Purchases of previously owned houses, tabulated when a contract closes, increased 2.3 percent to a 4.47 million annual rate, figures from the National Association of Realtors showed today in Washington. The data were posted on the group’s website ahead of the usual 10 a.m. release time. The median forecast of 73 economists surveyed by Bloomberg called for a rise to a 4.51 million rate.
“There are still some people with hope, with the perception, that we’ve hit the bottom of the housing of the market,” Brian Taylor, chief currency trader at Manufacturers & Traders Trust in Buffalo, New York, said in a telephone interview.
The dollar has advanced 6.6 percent in the past 12 months, the best performance after the Australian dollar of the 10 developed-nation currencies tracked by Bloomberg Correlation- Weighted Indexes. The yen gained 2.2 percent, and the euro weakened 8 percent.
The yen strengthened against all of its major peers as Japan’s trade deficit was 517.4 billion yen last month, following a revised 60.3 billion yen surplus in June, the Finance Ministry said in Tokyo. The median forecast in a Bloomberg News survey of economists was for a shortfall of 270 billion yen. Exports fell 8.1 percent from a year earlier, compared with an estimated 2.9 percent decline.
Purchasing managers reports tomorrow are forecast to show contraction in German and French manufacturing, with the measure for the euro-area as a whole also predicted to shrink, according to surveys conducted by Bloomberg News.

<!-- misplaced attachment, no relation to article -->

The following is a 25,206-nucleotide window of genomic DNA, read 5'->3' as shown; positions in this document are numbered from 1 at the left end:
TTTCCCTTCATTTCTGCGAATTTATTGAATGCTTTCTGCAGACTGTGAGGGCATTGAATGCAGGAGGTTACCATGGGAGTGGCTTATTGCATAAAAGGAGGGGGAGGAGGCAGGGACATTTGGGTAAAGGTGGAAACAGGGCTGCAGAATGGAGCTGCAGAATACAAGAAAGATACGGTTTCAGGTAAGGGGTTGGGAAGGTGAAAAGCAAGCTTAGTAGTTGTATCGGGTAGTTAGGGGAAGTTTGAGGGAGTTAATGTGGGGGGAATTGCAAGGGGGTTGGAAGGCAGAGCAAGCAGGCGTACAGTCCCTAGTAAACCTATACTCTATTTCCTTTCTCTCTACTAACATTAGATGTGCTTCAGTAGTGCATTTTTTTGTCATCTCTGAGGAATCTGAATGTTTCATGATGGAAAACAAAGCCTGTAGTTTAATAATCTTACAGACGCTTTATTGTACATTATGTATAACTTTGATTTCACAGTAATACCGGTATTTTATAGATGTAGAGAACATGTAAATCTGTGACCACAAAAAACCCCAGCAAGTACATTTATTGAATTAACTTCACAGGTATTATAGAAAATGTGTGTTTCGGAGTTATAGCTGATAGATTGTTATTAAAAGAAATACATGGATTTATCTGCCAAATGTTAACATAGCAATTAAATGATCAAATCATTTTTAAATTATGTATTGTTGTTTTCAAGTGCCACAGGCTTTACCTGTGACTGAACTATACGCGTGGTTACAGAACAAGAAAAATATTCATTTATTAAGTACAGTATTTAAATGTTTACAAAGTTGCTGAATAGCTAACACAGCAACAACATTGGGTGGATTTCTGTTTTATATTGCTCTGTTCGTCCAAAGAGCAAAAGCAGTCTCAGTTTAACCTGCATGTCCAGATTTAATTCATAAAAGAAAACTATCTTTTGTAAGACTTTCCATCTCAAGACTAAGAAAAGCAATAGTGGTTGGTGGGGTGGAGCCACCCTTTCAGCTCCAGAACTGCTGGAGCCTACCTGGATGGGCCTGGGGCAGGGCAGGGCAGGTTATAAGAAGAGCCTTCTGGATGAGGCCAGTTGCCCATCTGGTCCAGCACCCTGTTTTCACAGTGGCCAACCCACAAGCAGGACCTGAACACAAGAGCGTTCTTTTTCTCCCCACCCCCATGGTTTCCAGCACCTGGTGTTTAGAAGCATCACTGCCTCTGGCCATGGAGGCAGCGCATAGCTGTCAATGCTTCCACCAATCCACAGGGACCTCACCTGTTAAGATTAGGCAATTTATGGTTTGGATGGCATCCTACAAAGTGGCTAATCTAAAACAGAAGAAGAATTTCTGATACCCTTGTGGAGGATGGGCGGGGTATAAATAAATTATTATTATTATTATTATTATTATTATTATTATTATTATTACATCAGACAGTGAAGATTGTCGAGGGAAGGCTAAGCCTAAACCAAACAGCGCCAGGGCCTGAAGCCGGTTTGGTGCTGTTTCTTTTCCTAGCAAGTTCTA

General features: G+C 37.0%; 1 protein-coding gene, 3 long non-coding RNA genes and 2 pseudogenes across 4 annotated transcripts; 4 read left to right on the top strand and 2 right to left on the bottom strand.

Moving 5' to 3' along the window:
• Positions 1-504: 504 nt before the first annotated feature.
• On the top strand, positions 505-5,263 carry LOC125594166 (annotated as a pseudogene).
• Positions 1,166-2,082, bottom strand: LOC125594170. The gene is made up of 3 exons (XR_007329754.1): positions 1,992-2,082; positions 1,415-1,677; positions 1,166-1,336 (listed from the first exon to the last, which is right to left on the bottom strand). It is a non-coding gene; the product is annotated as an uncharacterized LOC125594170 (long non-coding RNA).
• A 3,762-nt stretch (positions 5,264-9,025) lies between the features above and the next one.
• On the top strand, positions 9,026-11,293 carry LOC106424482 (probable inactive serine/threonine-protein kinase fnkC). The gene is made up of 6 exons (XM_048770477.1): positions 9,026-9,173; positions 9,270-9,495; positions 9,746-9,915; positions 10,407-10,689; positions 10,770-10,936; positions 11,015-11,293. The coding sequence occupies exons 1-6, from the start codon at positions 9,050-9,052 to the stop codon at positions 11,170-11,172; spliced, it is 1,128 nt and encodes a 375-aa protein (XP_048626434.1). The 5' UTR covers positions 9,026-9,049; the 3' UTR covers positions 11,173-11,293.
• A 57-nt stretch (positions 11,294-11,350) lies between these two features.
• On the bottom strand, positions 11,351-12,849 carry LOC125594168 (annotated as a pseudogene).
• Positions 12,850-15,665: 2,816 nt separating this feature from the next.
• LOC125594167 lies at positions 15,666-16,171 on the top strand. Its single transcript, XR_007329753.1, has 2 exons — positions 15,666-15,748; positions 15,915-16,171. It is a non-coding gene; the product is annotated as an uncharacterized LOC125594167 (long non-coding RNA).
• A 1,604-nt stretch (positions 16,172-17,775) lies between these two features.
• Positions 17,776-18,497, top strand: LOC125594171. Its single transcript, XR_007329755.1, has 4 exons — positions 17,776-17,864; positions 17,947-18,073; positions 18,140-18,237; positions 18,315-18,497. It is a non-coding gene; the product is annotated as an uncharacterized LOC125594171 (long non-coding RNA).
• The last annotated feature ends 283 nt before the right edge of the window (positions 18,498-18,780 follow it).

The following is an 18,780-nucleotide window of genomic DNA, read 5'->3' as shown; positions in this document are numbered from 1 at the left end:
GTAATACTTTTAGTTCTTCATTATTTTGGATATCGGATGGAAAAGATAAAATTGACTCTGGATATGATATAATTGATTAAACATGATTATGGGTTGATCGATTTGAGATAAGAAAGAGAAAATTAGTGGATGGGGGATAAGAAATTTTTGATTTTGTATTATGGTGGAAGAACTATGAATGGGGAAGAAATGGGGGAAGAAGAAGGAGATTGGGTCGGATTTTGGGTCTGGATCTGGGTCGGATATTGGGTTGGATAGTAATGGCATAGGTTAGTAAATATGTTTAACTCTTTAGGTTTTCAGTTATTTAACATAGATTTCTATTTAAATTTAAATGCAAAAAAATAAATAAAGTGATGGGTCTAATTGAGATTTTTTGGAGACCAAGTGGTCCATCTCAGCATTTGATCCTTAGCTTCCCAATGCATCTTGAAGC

The shared currency gained against the majority of its most-traded counterparts as Samaras told Luxembourg Prime Minister Jean-Claude Juncker, head of the euro group of finance ministers, that Greece is speeding up reforms.
German Chancellor Angela Merkel earlier signaled that she’s willing to discuss a Greek request for more time to meet the terms of its international rescue, leaving the door open to potential concessions. Merkel spoke in the Moldovan capital Chisinau before meeting with Samaras in Berlin on Aug. 24.
The euro may be poised to strengthen against the Aussie if it breaches the 50-day moving average of A$1.1962, according to Sebastien Galy, a senior foreign-exchange strategist at Societe Generale SA in New York.
The shared currency rose 0.3 percent to A$1.1927 today after falling from A$1.3031 on May 18.
“It’s definitely one to look for a turnaround,” Galy said in a telephone interview. “It’s partly technical, just based on the positioning. It’s also that Aussie has been massively bought in the past weeks, so there’s natural tendency for it to come down.”
Societe Generale also forecasts the Aussie declining against the dollar, to 98 U.S. cents at the end of the third quarter and 95 U.S. cents by Dec. 31.
Australia’s currency rose 0.2 percent to $1.0505, and dropped 0.7 percent to 82.55 yen.
To contact the reporter on this story: John Detrixhe in New York at firstname.lastname@example.org
To contact the editor responsible for this story: Dave Liedtka at email@example.com
Bloomberg moderates all comments. Comments that are abusive or off-topic will not be posted to the site. Excessively long comments may be moderated as well. Bloomberg cannot facilitate requests to remove comments or explain individual moderation decisions.